“It did work and biology faculty played a significant role in that experiment,” Coppoc says.

Pak was among the first three Purdue biology professors to teach physiology to IU Medical School students in 1968. He recalls four students taking the plunge for a part of a semester to see if the satellite campus idea could work. The experiment was a success as former biological sciences department head Henry Koffler and former Purdue president Steven Beering, then an associate dean in the medical school, quickly laid the foundation for the Purdue satellite campus of the Indiana School of Medicine.

In 1971, Indiana state legislation officially created regional centers of medical education to lighten the load in Indianapolis and Bloomington. In addition to the program at Purdue, centers in South Bend, Terre Haute, Evansville, Gary and Muncie were established, and another in Fort Wayne came a few years later.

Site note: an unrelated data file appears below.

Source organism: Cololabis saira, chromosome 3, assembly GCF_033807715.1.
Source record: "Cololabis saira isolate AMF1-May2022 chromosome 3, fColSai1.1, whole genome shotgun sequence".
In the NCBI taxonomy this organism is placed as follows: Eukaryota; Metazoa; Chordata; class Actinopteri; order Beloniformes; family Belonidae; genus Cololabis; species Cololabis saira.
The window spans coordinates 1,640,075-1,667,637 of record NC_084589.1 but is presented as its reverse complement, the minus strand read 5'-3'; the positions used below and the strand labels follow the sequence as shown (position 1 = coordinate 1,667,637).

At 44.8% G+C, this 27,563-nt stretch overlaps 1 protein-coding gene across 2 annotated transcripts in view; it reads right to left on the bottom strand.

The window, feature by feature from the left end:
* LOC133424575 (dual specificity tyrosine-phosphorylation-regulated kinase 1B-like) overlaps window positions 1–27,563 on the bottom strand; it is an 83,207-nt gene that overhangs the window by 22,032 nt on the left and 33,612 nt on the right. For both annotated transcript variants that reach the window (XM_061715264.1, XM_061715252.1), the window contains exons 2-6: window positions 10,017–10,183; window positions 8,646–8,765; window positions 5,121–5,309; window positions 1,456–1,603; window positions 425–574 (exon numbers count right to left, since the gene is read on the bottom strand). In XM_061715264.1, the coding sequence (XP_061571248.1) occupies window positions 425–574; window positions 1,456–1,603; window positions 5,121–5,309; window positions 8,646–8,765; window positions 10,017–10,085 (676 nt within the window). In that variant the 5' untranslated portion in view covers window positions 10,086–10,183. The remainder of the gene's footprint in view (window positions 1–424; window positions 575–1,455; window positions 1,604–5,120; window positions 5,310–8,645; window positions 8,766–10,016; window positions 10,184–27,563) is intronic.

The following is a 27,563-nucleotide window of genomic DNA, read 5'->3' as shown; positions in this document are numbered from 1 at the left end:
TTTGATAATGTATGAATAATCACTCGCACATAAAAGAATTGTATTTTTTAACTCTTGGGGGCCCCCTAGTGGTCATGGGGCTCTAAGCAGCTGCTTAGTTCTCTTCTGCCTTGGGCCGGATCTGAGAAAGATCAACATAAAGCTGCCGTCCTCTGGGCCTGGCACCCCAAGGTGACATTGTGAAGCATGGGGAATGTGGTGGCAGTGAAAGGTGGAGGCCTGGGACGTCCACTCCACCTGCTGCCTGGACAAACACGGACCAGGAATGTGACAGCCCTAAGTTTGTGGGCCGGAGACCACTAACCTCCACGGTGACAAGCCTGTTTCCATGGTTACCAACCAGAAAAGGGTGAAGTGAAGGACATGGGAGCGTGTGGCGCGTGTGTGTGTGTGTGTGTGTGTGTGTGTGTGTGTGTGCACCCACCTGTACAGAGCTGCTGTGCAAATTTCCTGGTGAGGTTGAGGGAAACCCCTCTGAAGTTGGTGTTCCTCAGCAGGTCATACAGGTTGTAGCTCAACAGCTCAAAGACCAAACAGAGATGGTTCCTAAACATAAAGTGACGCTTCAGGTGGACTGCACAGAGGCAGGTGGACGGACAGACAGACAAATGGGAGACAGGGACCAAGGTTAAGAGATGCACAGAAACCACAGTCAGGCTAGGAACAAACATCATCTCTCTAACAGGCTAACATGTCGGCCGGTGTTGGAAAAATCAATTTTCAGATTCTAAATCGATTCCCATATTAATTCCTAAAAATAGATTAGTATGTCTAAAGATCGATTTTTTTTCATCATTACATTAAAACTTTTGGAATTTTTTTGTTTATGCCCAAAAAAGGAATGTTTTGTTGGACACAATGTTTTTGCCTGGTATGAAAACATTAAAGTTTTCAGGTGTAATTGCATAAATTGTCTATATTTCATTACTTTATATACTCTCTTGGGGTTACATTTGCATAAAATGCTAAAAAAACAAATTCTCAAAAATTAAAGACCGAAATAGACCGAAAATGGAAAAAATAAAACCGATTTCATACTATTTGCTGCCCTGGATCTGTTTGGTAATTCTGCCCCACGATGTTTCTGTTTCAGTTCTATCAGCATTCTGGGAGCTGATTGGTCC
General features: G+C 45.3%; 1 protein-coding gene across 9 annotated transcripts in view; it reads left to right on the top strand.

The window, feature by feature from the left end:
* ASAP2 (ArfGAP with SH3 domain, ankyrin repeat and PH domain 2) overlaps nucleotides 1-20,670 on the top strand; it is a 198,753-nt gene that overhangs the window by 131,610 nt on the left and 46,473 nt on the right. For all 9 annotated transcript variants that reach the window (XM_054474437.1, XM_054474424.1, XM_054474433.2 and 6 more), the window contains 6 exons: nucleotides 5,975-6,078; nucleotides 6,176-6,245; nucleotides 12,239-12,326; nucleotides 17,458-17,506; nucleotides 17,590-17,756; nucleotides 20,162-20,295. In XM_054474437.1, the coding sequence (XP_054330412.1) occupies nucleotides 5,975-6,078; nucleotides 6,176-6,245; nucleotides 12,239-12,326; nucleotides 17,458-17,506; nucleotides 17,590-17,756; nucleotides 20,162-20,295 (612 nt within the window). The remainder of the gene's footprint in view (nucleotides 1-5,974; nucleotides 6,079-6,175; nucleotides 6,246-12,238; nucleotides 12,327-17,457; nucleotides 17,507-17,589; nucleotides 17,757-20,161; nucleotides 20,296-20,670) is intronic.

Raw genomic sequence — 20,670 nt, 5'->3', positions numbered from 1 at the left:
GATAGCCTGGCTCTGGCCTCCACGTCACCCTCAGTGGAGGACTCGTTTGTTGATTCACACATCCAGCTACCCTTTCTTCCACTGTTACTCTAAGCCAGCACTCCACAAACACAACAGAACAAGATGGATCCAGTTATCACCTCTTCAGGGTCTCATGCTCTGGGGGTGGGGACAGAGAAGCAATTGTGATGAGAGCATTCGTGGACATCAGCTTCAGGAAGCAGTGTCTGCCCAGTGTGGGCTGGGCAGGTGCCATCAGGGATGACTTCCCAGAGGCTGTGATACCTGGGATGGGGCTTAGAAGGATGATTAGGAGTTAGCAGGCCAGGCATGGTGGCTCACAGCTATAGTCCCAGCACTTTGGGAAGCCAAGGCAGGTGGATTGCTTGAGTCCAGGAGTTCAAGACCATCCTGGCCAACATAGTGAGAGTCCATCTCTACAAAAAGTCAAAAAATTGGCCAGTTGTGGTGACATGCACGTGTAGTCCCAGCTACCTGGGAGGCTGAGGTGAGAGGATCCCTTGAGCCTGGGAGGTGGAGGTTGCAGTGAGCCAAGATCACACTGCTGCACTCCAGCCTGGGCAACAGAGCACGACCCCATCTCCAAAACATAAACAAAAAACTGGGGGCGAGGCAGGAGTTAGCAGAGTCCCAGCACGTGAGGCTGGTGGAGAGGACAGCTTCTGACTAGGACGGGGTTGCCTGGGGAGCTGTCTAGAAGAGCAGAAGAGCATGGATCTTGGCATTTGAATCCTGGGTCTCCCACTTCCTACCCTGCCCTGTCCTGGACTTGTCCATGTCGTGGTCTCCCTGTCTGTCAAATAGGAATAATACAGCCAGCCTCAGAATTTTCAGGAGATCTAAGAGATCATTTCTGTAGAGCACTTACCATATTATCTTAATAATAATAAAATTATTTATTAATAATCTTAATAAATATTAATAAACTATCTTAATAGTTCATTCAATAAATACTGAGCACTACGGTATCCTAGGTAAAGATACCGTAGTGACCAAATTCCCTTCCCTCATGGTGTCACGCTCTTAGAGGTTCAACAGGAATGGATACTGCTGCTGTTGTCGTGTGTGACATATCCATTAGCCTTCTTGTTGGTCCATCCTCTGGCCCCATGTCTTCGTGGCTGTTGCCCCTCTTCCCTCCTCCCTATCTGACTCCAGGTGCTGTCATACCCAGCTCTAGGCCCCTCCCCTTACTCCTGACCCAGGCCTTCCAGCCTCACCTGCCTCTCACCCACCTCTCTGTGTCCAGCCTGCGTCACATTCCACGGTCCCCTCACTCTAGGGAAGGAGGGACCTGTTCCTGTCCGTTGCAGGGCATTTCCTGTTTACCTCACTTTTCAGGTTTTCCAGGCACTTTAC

Pak says Purdue was enthusiastic at the opportunity to help mold medical students.

“The tendency for us was to make it too rigorous, much more rigorous than the other medical schools,” Pak says. “Eventually we made it less rigorous, but even now, I give a lot more details than they get from textbooks.”

The program quickly solidified and by the early 1970s, Pak’s work was instrumental in Purdue’s expansion and reputation for stringent training of the young medical students.

“Physiology is the basis of medicine,” Pak says. “Physiology was considered the cornerstone.”

Pak, who is set to retire this year, has helped mold hundreds of doctors over the decades. Now that he is getting ready to retire, Pak laughs at how he is finally “reaping the benefits” from teaching all of those med students.